Raz Breaks Elbow Finds Unexpected Benefits

by Prince Of Petworth November 18, 2008 at 11:00 am 14 Comments

sling 2

This past year, I experienced my first broken bone. I grew up as a swimmer, so I was never in a position to break bones with my hobbies. Apparently biking is a different story. I was on a long bike ride and about a mile from my house at the end of my ride, when my back wheel hit a pothole cover and I ended up breaking my right elbow.

Luckily, I didn’t need surgery or a cast – I was in a sling for six weeks. More people approached me and talked to me on a random basis than ever before when I was walking around town with my sling. I even had conversations about why I was in a sling in Spanish. The teenage boy speaking Spanish to me about it proceeded to tell me about how he hurt his knee playing soccer in Spanish. From the grocery store to the bus to being out at a bar, everyone wanted to know what happened and people were very helpful.

I joked with my friends that the sling was a man-magnet. This was especially true one night at Local 16, which to be fair is a pick-up spot in and of itself. I was there for a friend’s birthday and another friend’s celebration. I could barely take one step away from my friends without a new guy approaching to ask what happened and come chat. The sling was like an opener, I guess.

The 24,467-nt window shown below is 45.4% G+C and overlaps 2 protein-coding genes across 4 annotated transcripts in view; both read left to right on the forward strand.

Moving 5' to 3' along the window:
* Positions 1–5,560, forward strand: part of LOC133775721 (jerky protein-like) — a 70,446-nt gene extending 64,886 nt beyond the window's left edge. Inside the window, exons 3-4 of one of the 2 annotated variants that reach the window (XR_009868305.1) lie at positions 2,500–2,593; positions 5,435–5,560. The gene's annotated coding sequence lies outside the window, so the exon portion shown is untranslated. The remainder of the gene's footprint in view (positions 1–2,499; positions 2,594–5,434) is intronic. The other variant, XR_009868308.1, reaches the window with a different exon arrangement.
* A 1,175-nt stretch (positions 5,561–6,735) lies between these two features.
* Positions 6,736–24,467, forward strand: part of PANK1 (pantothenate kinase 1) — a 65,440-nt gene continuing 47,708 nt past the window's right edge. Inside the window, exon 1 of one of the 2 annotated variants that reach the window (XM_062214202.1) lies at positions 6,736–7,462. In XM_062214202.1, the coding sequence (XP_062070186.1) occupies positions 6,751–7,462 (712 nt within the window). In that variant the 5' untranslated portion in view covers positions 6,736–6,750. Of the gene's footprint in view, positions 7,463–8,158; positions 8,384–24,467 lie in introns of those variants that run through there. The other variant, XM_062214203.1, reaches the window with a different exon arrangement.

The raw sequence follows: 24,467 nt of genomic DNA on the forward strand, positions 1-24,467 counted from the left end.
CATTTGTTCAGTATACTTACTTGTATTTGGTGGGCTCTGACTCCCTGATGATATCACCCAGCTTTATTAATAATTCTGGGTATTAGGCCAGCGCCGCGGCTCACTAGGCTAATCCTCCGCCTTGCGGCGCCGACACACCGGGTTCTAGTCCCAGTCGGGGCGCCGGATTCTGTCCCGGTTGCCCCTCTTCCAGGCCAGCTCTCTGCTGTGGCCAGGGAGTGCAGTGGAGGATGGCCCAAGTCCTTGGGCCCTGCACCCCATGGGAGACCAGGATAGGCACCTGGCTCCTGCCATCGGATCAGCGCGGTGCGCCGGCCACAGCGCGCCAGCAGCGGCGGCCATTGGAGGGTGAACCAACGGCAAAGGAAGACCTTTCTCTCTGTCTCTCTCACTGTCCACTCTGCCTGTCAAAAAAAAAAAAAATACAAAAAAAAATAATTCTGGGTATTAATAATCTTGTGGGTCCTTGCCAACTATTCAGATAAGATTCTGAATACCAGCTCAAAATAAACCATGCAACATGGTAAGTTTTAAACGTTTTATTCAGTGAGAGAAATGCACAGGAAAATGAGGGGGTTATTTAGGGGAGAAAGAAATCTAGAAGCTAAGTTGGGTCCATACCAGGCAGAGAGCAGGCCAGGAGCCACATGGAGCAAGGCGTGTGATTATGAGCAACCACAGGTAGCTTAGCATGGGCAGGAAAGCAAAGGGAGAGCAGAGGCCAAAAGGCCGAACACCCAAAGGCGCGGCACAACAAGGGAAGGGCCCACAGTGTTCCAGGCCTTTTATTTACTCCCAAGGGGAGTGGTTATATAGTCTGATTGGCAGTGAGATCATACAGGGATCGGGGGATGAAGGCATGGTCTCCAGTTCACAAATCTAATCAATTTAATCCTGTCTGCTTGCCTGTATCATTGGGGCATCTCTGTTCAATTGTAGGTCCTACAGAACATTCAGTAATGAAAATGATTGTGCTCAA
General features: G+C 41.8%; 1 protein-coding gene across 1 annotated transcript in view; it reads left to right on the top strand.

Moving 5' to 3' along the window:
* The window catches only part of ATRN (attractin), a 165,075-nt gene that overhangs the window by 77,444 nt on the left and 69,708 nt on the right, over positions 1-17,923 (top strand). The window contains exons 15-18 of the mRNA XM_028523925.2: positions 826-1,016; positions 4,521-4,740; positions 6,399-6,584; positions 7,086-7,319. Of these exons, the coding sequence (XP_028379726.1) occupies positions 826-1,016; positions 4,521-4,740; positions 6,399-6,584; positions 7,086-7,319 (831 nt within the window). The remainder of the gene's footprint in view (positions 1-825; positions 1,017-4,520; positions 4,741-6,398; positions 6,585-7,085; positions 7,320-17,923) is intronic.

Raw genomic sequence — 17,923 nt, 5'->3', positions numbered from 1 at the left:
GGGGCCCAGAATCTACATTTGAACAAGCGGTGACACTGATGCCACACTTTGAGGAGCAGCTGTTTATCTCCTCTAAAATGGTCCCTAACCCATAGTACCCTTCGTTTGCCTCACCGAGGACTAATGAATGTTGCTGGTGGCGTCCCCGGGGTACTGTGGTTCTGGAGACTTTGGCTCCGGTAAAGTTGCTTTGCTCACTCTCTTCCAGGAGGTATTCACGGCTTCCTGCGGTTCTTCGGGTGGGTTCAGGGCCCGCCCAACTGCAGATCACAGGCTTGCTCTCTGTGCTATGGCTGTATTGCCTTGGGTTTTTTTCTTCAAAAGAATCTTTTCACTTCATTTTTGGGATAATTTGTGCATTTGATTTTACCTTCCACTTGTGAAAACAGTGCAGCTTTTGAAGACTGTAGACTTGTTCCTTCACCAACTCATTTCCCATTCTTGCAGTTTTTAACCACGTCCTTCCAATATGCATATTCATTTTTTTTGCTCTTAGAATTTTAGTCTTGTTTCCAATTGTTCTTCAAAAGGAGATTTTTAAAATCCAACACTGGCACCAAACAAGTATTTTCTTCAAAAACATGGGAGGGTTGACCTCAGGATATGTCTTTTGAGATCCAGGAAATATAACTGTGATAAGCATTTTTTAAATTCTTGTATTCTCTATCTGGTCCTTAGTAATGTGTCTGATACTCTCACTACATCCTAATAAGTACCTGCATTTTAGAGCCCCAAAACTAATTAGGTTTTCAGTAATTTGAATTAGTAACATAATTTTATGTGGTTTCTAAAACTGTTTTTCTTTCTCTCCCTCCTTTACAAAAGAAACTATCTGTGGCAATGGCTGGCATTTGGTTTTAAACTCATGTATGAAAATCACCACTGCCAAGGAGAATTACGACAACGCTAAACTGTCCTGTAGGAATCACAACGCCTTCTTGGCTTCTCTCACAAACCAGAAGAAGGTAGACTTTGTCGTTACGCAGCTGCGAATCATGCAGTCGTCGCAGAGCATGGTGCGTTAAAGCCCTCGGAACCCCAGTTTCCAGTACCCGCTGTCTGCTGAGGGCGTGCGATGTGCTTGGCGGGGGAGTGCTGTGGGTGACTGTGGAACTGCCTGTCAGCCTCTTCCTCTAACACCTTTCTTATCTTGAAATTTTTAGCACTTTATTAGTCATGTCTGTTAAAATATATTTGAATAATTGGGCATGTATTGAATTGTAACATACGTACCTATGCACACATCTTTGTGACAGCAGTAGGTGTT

To be honest, it was an adjustment not wearing a sling anymore and being treated like a normal person. I was thrilled that my elbow was healed and I could resume my normal activities, but it really was an adjustment.

Has anyone else been in a sling or a cast and had similar experiences?


After the jump find Raz’s advice for purchasing a new bike.

As gas prices have gone up, and even as they have settled back down, I have seen more and more bikes on the road. It seems like everyone is biking around town these days. If you are interested in joining that bandwagon, but not sure about how to find the right bike, I have some tips for you:

  1. Determine what you will use your bike for. Do you want a bike for commuting less than a few miles around town? Do you want to start going on long bike rides? Do you want to take your bike off-road? Do you want to get into biking on a competitive level?

  2. Determine what kind of bike you want. If you are just going to be commuting, you are best of with a hybrid or a mountain bike. You sit upright on these bikes, so it is more comfortable. Both of these kinds of bikes have wider tires than road bikes, so they are better suited for DC streets (see my entry on how I broke my elbow falling on a pothole cover on my road bike). If you want to race and bike competitively, go for a road bike. If you enjoy going off road, go for a mountain bike.

  3. Determine how much you are willing to spend. When purchasing a commuter bike that you will be leaving locked up around town, you don’t want to spend too much money. You want to make sure your bike is safe and reliable, but you don’t want to spend $500 and then your bike gets stolen. A somewhat ugly commuter bike is ideal. My little brother’s 1995 Trek mountain bike that I use for commuting is not a beauty, and that is perfectly fine with me. If purchasing a new road bike, expect to spend around $1,000. New hybrids are around $500. I have not purchased or looked into buying a new mountain bike, but I imagine they are around $500.